Republicans' Shocking Positions on Rape and Pregnancy Aren't Outliers -- They're Central to the GOP Agenda
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In September, I reported Perkins’ assertion of FRC’s close relationship with Romney, whose campaign he called the most cooperative he had ever dealt with. The support of the evangelicals represented by FRC is seen as critical to Romney’s fortunes in November; to throw Mourdock under the bus would be to severely jeopardize Romney’s support among a crucial constituency.
Much of Romney’s ground game, as I have reported, is in the hands of Ralph Reed, through the Faith and Freedom Coalition, a church-targeting get-out-the-vote operation.
When he finally won his party’s nomination, Romney proudly accepted endorsements from his former rivals: Texas Gov. Rick Santorum, Minnesota Rep. Michele Bachmann, former House Speaker Newt Gingrich, Ga., and former U.S. senator Rick Santorum of Pennsylvania -- all of whom signed a pledge demanded by PersonhoodUSA that declared a no-exceptions policy on abortion. Were Romney to pull his ad in support of Mourdock, would he retain the endorsements of the also-rans, particularly Bachmann -- who announced her endorsement with Romney at her side -- or Santorum, who nearly bested Romney in the primaries?
Tell me where the daylight is between Mourdock’s position and those of Bachmann and Santorum. Here’s Santorum via the New York Times, from August 2011:
“To put rape or incest victims through another trauma of an abortion, I think is too much to ask.”
Here’s Bachmann during the June 2011 Republican presidential debate in Manchester, N.H.:
Q: [to Bachmann]: Gov. Pawlenty says he opposes abortion rights except in cases of rape, incest, or when the mother's life is at stake. Do you have any problem with that position?
BACHMANN: I am 100 percent pro-life. I've given birth to five babies, an I've taken 23 foster children into my home. I believe in the dignity of life from conception until natural death. I believe in the sanctity of human life. Our Declaration of Independence said it's a creator who endowed us with inalienable rights given to us from God, not from government. And the first of those rights is life. And I stand for that right. I stand for the right to life. The very few cases that deal with those exceptions are the very tiniest of fraction of cases, and yet they get all the attention. Where all of the firepower is, is on the genuine issue of taking an innocent human life.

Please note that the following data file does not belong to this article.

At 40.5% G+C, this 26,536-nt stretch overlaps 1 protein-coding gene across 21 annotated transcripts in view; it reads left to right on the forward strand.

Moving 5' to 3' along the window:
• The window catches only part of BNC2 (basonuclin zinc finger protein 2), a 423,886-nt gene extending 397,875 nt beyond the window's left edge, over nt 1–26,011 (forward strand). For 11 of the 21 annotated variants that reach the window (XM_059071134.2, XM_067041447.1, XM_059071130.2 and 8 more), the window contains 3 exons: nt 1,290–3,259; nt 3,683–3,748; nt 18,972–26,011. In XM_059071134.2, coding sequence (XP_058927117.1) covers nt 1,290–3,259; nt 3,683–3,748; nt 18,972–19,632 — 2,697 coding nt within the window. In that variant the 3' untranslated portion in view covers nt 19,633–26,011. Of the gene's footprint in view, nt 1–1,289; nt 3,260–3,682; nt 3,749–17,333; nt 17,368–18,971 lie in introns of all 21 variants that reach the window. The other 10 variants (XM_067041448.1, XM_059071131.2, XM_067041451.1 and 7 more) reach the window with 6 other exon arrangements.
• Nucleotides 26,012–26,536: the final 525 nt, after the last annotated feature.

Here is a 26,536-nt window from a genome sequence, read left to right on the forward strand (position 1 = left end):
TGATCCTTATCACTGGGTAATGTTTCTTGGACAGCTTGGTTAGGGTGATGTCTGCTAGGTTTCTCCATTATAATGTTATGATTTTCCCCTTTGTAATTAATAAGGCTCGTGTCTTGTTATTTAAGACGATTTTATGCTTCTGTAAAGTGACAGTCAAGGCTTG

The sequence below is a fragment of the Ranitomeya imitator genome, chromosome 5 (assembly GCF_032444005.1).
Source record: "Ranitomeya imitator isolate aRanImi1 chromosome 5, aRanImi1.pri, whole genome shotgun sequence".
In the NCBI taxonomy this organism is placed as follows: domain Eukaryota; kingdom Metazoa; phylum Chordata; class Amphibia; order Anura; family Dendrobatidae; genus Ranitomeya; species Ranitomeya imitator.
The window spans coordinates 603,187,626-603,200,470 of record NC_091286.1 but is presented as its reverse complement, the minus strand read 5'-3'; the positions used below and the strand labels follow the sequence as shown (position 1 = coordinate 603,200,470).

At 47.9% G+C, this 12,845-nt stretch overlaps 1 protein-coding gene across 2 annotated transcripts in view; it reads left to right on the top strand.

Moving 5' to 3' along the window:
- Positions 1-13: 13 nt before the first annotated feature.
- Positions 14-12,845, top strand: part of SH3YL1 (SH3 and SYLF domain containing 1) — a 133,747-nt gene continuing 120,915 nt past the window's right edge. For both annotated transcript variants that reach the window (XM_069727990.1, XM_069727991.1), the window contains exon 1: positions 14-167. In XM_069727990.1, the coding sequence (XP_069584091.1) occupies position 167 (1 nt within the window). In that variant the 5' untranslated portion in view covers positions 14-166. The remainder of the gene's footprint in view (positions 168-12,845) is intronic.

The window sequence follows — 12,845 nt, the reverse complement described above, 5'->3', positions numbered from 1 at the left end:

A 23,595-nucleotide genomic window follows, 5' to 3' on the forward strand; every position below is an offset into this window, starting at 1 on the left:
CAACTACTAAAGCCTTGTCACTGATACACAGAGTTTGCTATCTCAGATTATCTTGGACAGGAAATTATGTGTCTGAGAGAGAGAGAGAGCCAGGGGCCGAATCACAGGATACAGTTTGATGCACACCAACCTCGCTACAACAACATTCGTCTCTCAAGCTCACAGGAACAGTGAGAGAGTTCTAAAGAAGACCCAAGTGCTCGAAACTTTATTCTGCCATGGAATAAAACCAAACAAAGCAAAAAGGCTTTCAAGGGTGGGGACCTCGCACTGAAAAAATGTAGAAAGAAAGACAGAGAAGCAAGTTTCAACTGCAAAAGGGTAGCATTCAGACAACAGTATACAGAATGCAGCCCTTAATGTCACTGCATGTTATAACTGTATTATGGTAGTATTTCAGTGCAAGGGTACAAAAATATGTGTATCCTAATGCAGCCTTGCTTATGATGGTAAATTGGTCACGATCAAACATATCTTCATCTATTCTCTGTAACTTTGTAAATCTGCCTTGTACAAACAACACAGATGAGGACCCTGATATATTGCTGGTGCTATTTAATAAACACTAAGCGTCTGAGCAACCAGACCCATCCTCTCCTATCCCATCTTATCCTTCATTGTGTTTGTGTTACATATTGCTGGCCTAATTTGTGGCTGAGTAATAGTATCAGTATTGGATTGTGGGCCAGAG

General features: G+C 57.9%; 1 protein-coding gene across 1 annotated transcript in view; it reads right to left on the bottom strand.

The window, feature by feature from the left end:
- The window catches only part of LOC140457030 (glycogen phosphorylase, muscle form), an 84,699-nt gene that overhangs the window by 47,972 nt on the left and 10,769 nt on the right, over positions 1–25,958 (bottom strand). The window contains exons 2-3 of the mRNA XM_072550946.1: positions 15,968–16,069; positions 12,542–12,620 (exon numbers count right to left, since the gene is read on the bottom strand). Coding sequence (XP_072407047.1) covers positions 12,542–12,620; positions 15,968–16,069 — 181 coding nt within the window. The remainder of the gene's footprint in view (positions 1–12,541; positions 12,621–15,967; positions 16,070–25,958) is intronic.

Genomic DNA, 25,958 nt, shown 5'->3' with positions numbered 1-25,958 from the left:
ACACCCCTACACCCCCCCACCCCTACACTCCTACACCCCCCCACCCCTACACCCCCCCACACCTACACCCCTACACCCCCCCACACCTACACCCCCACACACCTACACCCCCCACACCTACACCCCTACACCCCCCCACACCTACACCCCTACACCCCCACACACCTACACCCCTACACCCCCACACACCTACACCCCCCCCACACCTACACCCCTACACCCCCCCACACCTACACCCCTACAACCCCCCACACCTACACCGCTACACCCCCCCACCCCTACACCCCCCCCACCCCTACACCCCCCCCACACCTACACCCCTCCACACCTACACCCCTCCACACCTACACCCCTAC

The rape-baby Senate candidates
Then there are those Senate candidates. Here we offer you some choice quotes from news reports and the Republican Senate candidates themselves.
Josh Mandel, Ohio
In a spot interview by Marc Kovac of Ohio Capital Blog conducted the day after Mourdock made his infamous comments, Mandel, who is challenging Democratic Sen. Sherrod Brown, confirmed his no-exceptions anti-abortion position. While Mandel declined to comment on the Mourdock statement, he did offer this:
KOVAC: But it’s true that you do not have an exception when it comes to abortion. You’re pro-life in all cases--
MANDEL: I think it’s important to protect the life of the mother, and I’m proud to be pro-life.
KOVAC: Even in the possibility of rape?
[MANDEL DOESN’T SPEAK, BUT NODS]
Very clever, don't you think, the way Mandel avoids being quoted by bobbing his head up and down on the rape question?
Pete Hoekstra, Michigan
Asked to respond to remarks by Missouri Republican senatorial candidate Todd Akin that women’s bodies “shut down” the process of conception during a “legitimate rape”, Hoestra, who is challenging Democratic Sen. Debbie Stabenow, the Detroit News reported:
But Hoekstra spokesman Greg VanWoerkom said Hoekstra rejects Akin's remarks, describing them as being in "poor taste."
He then accused Stabenow of trying to raise money off the controversy. Hoekstra is against abortion in cases of rape and incest, but makes an exception for the life of the mother, VanWoerkom said.
Democrats note Hoekstra has sponsored several congressional "personhood" bills to ban abortions and outlaw some forms of birth control.